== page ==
ink on watercolor paper
August 28, 2012

Saturday, September 22, 2012

HEART OF DARKNESS, page 005

Title: "Land in a swamp, march through the woods, and in some inland post feel the savagery, the utter savagery, had closed round him -- all that mysterious life of the wilderness that stirs in the forest, in the jungles, in the hearts of wild men."

6.75 inches by 11 inches
ink on watercolor paper
August 26, 2012

Friday, September 21, 2012

HEART OF DARKNESS, page 004

Title: But Marlow was not typical (if his propensity to spin yarns be excepted), and to him the meaning of an episode was not inside like a kernel but outside, enveloping the tale which brought it out only as a glow brings out a haze, in the likeness of one of these misty halos that sometimes are made visible by the spectral illumination of moonshine.

6.75 inches by 11 inches
ink on watercolor paper
August 26, 2012

Thursday, September 20, 2012

Bald Bill and Dierdra Michelle

I guess it's mostly on account of my book Moby-Dick in Pictures, but I get a lot of emails these days. I've probably gotten more email in the past year than I ever got in the ten years before that. Almost all of it is nice though, which is good. Sometimes though, I get an email that is so heartfelt, so genuine, and so intriguing that I actually feel a connection with the writer. That's very rare these days, especially with electronic communication. The email I got from artist Dierdra Michelle was like that.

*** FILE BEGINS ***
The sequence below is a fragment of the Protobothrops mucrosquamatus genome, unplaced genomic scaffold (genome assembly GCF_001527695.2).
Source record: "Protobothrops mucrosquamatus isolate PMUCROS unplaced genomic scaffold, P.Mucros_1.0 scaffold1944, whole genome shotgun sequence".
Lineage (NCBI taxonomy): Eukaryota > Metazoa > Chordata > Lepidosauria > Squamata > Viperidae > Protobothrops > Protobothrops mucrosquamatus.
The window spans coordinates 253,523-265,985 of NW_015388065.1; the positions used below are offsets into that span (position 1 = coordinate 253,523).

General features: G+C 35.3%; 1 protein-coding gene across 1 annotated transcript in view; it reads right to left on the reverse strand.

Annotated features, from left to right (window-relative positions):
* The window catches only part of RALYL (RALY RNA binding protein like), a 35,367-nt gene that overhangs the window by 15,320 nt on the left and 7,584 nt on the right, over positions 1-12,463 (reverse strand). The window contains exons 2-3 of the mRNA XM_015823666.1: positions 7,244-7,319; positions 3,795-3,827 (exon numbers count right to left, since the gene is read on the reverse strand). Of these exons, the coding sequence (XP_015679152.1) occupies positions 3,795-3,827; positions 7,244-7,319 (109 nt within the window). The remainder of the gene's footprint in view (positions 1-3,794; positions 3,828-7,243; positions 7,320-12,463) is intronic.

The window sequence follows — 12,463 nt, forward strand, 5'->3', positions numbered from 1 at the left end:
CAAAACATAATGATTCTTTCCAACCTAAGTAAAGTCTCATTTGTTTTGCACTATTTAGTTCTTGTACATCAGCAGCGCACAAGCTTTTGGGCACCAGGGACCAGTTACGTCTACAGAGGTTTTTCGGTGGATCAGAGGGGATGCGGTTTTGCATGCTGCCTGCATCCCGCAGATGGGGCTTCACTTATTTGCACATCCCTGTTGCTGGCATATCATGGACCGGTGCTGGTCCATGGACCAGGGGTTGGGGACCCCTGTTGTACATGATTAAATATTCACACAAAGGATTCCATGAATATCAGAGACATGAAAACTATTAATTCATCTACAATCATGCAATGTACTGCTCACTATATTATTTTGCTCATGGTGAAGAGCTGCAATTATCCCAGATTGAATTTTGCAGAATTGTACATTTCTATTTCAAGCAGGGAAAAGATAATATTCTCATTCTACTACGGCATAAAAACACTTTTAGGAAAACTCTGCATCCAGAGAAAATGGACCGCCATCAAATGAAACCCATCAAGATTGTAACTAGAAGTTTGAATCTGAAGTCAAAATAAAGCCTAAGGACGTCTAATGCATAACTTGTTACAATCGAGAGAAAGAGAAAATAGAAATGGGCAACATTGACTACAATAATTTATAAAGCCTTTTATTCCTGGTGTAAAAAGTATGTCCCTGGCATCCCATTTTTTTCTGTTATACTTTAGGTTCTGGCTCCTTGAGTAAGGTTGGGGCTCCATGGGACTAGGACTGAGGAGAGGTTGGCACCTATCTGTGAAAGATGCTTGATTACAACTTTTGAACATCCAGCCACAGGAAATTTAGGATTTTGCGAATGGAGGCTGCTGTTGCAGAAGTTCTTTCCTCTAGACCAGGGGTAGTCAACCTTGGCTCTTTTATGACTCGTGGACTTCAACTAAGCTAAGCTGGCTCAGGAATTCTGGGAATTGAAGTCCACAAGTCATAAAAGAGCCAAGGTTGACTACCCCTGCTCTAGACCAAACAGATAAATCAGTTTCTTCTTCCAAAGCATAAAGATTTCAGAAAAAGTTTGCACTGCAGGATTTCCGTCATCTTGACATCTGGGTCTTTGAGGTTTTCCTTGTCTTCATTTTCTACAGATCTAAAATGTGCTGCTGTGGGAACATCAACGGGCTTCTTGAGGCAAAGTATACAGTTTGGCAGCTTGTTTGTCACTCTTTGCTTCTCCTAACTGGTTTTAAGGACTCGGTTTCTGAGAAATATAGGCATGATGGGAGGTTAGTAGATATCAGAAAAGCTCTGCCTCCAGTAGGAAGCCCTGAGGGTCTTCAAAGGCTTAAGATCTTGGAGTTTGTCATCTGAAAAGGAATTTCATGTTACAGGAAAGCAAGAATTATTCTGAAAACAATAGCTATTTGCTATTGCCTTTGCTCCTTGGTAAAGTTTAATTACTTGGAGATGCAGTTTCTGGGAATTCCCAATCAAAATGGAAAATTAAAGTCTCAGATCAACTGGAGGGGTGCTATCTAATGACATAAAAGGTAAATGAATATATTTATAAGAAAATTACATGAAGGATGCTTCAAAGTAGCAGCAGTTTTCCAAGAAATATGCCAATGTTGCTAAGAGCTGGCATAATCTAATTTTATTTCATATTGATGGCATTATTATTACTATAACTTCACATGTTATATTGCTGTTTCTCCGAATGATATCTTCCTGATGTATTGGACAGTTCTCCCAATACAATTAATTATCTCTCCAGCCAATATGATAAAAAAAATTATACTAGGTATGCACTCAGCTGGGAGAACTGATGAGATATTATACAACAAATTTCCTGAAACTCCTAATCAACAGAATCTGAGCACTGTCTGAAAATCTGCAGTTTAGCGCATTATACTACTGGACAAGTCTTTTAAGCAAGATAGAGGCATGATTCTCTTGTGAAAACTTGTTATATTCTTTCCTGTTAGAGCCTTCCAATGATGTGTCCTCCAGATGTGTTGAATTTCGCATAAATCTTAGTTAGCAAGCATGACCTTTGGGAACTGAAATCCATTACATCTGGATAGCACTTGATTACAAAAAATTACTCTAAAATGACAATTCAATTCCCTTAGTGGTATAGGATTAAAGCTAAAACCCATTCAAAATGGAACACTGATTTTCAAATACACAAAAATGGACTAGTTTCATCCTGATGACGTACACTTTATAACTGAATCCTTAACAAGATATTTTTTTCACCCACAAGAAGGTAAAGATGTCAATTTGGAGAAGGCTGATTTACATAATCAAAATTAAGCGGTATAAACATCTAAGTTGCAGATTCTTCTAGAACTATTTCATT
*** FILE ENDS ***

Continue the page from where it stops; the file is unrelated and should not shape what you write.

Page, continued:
Dierdra is an artist and you can see her paintings at her blog With a Raven's Wing. Below is Tattoo Tilda, 24" by 36", acrylic paint and real rhinestones on canvas.


She had somehow discovered my Moby-Dick project and emailed me asking about the best place to buy a copy. She wanted to give it to someone who was very special to her, the tattoo artist known as Bald Bill, who she described as "a sea dog from way back, a Boston boy who served in the Navy" and who was "covered in fish tattoos." Bald Bill, who runs what looks to be a phenomenal tattoo shop in Vermont called Yankee Tattoo, is the kind of person who, by the very nature of the life he's led, just seems to command a kind of respect. Honestly, when people like Bald Bill and Dierdra take an interest in my own art, I sometimes feel a bit strange. I mean, I'm just an Ohio kid who never left the state, never sailed on any sea anywhere, never served in the military, never traveled the world, and in general just lived a fairly quiet and outwardly nondescript life. Sure, yeah, the stuff that goes on inside my head would probably fry most people's brains, but very few people see that and in only comes out in the art that I make that, for the first decade or so, no one really ever saw. I don't know, maybe it's through the art that Bill and Dierdra and others found that connection.

Anyway, based on Dierdra's story as well as what she shared about Bald Bill, I wanted to do something a bit more special for them since they were adopting a copy of my book. I didn't have a copy I could send them so I wouldn't be able to draw in it, and I decided that the next best thing was to make a special drawing that they could maybe paste into the book as a big bookplate. Something to show my respect for them, and my gratitude for their kind words. This one was much larger than a usual bookplate, measuring around 6" by 8", and I consciously tried to work in elements of scrimshaw and some older, black and white tattoo linework. I think it turned out quite well and Dierdra tells me Bald Bill may even frame it instead of pasting it in the book. That really means a lot to me.